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Member Since: Sat May 17, 2008
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Subj: Re: Is Thor really decompression though?... and I don't think Watchmen is either.
Posted: Tue Mar 17, 2009 at 01:40:56 pm CDT (Viewed 138 times)
Reply Subj: Re: Is Thor really decompression though?... and I don't think Watchmen is either.
Posted: Tue Mar 17, 2009 at 05:46:18 am CDT (Viewed 137 times)


    The problem is that not all great stories make great movies. Watchmen is a great example of that. Its slow, gratuitous, predictable, none of the characters are really heroic (and therefore audiences will be unsympathetic towards them) and the payoff isn't worth it.

I agree Watchmen was never meant to be a movie. Alan Moore has said as much, but I don't think all of the heroes are unsympathetic. Nite-Owl is a true hero or at least was genuinely trying to make the world a better place. I think people would also sympathize with Rorschach due to his past and if people can root for the Punisher they can root for him.


    Agreed to an extent. But you shouldn't spend $150 million dollars on a movie virtually devoid of action like Watchmen. Its idiocy...just ask Bryan Singer.

The difference I would argue is Superman Returns was pretty much a rehashing of the first film with no real development or depth of any kind. Watchmen had all of that. The problem was with the film is the true depth was left out.


    It was obvious the masses were not going to get it (anymore than the masses got the recent Final Crisis crossover). Therefore the fact that it was made as a mainstream movie with a mainstream blockbuster budget is actually a fault of the decision makers who gave it the green-light. Not a fault of the public at large.

Compared to a lot of "art" movies I've seen Watchmen is not that hard to get if you think about it only a little so I can see why it was made as a mainstream movie. The set-up it had required a good size budget. The problem as far as I can tell is alot of people just don't seem to have any real patience with slower movies that aren't pure romance any more.


    The irony being that Bendis hyped this (and in the process tricked even me) that he was going to try a more faster paced action-oriented style with Mighty Avengers.

So we agree on that one? I think that story was one of the perfect examples of bad decompression.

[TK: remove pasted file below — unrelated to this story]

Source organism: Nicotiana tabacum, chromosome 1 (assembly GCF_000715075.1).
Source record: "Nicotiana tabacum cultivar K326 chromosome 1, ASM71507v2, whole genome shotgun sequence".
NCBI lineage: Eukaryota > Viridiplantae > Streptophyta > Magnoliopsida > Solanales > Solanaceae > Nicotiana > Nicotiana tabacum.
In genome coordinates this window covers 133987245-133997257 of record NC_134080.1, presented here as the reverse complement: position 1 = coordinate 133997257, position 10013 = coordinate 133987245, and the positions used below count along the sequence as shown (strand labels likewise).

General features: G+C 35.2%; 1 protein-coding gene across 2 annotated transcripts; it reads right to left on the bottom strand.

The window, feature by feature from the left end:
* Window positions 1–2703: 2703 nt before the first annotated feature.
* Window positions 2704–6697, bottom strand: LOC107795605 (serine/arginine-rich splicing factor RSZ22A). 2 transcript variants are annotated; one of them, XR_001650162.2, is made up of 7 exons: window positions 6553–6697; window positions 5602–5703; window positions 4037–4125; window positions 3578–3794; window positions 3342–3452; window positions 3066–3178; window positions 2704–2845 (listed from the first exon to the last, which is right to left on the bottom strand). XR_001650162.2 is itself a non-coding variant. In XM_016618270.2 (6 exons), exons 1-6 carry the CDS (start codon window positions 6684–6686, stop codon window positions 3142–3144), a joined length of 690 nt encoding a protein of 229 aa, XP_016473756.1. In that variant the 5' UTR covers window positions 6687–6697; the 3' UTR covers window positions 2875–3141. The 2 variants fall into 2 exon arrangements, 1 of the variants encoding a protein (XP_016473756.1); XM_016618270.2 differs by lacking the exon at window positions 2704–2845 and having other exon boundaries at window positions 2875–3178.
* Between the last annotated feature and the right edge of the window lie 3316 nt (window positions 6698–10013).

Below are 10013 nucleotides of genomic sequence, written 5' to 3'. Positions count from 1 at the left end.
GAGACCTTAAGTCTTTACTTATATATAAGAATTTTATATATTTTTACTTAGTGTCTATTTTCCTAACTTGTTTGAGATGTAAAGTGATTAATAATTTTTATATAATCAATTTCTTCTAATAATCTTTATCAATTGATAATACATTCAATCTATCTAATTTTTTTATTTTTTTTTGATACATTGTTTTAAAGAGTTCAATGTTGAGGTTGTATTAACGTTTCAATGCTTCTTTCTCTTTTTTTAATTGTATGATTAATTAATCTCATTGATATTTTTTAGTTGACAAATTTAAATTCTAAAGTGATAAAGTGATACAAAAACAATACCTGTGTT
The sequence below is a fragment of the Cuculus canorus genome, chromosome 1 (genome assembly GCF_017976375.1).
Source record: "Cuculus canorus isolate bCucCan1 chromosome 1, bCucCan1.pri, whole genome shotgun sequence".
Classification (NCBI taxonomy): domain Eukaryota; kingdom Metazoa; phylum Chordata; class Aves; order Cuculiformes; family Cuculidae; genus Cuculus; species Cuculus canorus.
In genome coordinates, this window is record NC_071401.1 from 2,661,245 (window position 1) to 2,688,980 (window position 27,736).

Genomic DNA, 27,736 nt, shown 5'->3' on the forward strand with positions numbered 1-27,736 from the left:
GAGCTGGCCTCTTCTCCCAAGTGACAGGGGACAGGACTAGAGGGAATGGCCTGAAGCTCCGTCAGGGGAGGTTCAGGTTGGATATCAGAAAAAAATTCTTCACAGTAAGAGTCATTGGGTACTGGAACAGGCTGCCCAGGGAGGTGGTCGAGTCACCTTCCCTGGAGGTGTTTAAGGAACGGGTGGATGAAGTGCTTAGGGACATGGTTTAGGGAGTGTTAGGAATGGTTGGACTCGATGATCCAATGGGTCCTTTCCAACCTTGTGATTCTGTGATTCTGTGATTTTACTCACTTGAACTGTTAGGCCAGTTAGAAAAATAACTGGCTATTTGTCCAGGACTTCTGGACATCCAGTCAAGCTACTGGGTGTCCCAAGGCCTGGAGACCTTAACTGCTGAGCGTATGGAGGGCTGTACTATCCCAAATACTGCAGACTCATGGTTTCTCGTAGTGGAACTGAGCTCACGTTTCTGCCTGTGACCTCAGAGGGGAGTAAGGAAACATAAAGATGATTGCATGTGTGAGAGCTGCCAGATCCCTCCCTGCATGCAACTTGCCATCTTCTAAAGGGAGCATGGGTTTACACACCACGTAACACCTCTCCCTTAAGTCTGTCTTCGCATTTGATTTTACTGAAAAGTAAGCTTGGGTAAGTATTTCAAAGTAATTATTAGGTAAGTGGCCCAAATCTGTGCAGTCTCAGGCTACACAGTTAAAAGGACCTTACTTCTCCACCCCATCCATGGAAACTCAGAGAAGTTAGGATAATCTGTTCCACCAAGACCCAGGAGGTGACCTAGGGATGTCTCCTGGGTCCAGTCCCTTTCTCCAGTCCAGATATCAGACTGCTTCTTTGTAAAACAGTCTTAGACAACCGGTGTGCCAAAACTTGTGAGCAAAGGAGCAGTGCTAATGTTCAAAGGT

I disagree with this. If Hulk has a problem its Loeb's logic gaps. Not character development. The key element to the start of this series is the question "who is the Rulk". Its self-defeating to reveal this too early. Also with Rulk's true identity underwraps it becomes more difficult to fully flesh out the character. But with plot and character development purposefully slowed to protect Rulk's identity its unfair to say we have seen none of the above. Certainly A-bomb's character is developing and we now know Rulk has a plan of sorts (his chat with Thundra being one element of that).

The problem is that for people who complain stories like Thor is slow with development RHUlk is even slower. Granted, Loeb's logic doesn't help, but for me the story isn't developing. In a single issue you may have about three pages of actual plot or character development and the rest some pointless fight scene with just random characters showing up. I don't even think RHulk's identity has to be exposed (assuming Loeb even has an idea who RHulk is.), but I fail to see how pointless fight scene after pointless fight scene is any different or better from long drawn out speeches? I like a good action scene in my comic as much as the next guy, but I would like some actual development after about three or four issues.


    Theres a difference between something interesting happening and something exciting happening. In 13 issues Thor has been in peril once!

    How many times was Thor in danger for the first 13 issues of Stan Lee's run...or Walt Simonson's run...or Dan Jurgens run...?

    How many villains appeared in the first 13 issues of JMS run? Contrast that again with any of the others.

Why have multiple villains appear when you can flesh out Loki and use him in a way that he has not been used in years. I'm not just talking about his absence. JMS has a real handle on Loki that few writers over the years have had.

I am not trying to sound intellectual or snobbish here so please forgive me if I do, but the current run on Thor has been compared to a Shakespearn play and Thor himself has often been compared to a Shakespearen hero. In some of Shakespeare's plays action only happen a few times with large dramatic build up. That is what JMS is going for here. He could be throwing in pointless actions scenes, but with the character and plot development he has done is being done in such a way that I think adds a layer of depth often missing in some stories today.

I admit the story is too slow for the average comic reader. That is probable why Rhulk is so popular. Maybe it is just because I am older now then I once was, but that at least is the way I feel on things.